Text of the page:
When last Friday dawned with a cold rain rather than the sleet and snow that had been forecast, I breathed a sigh of relief. For the first time in the second semester, we would complete a full, uninterrupted week of school. No half-days, no holidays, no school closures because of this freakish winter weather that has plagued us of late in Huntsville. More than many realize, rhythm and routine matter to a school. Students and teachers, coaches and players, directors and actors—we all do better when we can establish patterns and benefit from the discipline and predictability that come from rigor and repetition.
One American unafraid to insist on rhythm and routine is Amy Chua, author of the recently published tome, Battle Hymn of the Tiger Mother. The daughter of Chinese immigrants and at present a law professor at Yale University, Chua has a parenting style that many of us would say is extreme. Determined to drive her two daughters to succeed at the highest level in school in school and music, Chua deprived them of a childhood that many of us take for granted.
To keep her daughters focused on excellence, Chua denied them play dates, sleepovers, and stints in front of the television. Video games were strictly prohibited. Once, when her older daughter came in second in a hotly contested math competition, the disappointed Chua required her to complete 2,000 math problems a night in order to sharpen her skills. When her younger daughter struggled to perform a demanding piece on her violin, Chua apparently threatened to burn her stuffed animals and take her doll house to the Salvation Army.
Chua’s style produced incredible effort and achievement from her children. They excelled academically and even performed at Carnegie Hall. But their success came at a significant cost. Neither daughter had the opportunity to choose activities to pursue in childhood, and neither developed friendships that many of us understand to be the foundation of a life well lived.
Chua’s book, first published as an article in the Wall Street Journal, has unleashed a firestorm of reaction, including this article in the New York Times, by David Brooks. To be fair to the author, Ms. Chua has intentionally made a parody of herself, and now laughs good-naturedly at her behavior. But to many self-styled Western parents, this book is no joking matter. A number have bemoaned Chua’s hard-nosed style. Others have objected to the excessive discipline that she expects, and argue that those who will succeed in the 21st century need more creativity and adaptability than Chua’s daughters have been allowed to develop.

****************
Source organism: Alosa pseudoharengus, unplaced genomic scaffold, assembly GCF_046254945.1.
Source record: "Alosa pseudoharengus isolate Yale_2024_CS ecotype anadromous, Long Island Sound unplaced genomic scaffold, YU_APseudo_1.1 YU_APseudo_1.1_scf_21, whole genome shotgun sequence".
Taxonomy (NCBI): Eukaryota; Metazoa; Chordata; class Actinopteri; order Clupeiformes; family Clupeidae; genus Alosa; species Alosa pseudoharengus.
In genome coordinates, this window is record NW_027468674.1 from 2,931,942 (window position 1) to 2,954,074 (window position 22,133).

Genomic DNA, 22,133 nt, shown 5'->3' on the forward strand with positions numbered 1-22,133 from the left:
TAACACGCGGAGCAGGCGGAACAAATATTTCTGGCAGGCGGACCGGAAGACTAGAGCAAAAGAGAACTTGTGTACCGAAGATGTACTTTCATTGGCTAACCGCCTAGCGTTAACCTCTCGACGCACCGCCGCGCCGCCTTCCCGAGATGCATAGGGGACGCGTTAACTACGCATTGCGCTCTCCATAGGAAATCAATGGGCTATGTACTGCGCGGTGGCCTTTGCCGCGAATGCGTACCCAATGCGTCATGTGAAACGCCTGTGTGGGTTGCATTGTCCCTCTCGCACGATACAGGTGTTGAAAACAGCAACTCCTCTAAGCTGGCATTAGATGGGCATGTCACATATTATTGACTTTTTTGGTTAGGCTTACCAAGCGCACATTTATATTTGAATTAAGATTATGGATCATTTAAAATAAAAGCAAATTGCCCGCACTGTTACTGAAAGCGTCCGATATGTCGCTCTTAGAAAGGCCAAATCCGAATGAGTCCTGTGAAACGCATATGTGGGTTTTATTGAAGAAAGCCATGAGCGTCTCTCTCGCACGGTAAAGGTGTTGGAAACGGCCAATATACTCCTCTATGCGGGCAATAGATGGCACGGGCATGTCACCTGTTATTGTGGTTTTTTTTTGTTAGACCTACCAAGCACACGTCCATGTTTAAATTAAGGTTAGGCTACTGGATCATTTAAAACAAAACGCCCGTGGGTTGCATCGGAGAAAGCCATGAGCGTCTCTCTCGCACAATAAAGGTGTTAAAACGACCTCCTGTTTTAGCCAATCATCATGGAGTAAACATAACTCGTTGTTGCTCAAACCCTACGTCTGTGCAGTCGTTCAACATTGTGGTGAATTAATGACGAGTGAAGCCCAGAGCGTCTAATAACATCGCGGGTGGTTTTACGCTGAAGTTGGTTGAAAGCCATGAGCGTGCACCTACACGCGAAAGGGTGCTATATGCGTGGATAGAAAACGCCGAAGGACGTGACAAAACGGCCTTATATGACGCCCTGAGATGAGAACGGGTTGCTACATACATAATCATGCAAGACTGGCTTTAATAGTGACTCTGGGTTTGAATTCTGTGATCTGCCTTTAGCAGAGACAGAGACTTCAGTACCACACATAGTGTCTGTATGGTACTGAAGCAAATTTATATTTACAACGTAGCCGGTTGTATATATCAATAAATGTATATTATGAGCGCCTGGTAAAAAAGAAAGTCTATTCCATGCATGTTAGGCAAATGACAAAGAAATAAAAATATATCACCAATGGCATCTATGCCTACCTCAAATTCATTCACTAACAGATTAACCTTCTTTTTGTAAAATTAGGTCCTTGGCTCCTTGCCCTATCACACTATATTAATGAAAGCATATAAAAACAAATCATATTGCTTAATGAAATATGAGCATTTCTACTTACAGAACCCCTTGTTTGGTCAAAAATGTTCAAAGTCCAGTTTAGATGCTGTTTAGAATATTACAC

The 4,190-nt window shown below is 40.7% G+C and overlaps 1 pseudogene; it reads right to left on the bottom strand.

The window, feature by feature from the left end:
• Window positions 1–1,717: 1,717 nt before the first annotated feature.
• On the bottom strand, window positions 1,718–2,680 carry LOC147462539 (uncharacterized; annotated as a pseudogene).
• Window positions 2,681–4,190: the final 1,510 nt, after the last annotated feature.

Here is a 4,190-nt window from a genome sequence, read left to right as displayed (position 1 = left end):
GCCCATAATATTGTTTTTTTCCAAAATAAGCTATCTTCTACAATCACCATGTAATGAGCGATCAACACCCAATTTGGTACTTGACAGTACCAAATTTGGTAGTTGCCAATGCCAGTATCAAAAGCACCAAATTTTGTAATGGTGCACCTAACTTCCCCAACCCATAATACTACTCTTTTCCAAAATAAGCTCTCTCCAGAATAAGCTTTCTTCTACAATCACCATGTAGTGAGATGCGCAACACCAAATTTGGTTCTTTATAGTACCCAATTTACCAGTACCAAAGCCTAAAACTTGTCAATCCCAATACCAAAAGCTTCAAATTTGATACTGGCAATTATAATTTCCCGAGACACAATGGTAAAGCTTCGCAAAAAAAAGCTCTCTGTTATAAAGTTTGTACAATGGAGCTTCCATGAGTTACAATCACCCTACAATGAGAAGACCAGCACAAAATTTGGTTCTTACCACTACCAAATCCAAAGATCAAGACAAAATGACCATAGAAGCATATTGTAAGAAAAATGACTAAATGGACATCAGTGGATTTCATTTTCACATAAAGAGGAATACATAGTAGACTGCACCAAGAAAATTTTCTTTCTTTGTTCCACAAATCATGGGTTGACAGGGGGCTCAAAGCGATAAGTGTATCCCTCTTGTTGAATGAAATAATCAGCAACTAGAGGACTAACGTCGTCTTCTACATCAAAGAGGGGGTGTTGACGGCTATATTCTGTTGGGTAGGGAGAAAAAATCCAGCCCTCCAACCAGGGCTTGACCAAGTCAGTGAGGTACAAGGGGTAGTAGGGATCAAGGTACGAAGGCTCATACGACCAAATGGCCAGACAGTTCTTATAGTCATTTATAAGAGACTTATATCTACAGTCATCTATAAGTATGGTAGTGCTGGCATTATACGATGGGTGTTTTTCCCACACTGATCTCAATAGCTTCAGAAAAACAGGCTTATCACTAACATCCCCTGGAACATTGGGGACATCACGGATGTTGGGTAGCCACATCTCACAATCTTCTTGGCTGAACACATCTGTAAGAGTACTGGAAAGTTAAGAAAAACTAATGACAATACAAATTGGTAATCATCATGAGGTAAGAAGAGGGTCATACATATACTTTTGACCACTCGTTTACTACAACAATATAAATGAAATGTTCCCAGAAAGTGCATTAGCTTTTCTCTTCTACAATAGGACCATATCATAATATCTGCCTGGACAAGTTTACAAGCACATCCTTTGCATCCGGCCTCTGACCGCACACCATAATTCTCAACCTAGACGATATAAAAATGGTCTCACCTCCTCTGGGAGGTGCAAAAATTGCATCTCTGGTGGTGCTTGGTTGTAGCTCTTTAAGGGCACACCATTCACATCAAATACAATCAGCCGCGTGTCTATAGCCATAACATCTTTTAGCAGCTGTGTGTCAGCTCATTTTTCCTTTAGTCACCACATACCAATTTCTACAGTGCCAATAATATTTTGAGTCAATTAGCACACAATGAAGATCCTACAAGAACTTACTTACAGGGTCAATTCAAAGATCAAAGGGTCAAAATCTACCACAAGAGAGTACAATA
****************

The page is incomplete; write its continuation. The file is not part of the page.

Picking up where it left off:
Chua’s book, for sure, comes when many Americans look at the re-ordered world economy and wonder whether or not China, India, and other Asian nations are on the cusp of overtaking the economic predominance that the United States has enjoyed since the end of World War II.
And there are, very clearly, implications for us in the world of education. Randolph’s mission statement makes clear that the “faculty demand diligence and discipline,” and that we “encourage creativity and discovery.” Getting this balance right, and working in partnership with our parents to understand what is unique in each individual child, is incredibly important to us as we serve the children under our care. Part of this balance includes encouraging down time for children to invest in their imagination and in unstructured free play with other children without constant adult supervision.
And more than Chua, we value the social intelligence that comes from meaningful participation in co-curricular and extra-curricular activities. Learning how to communicate with others across multiple platforms, how to lead a group of peers, and how to value teamwork and cooperation on complex tasks with other interested parties in pursuit of the common good, these are skills that matter at Randolph and that will matter in the lives of children who will one day graduate and make significant contributions to the wider world and to their local communities.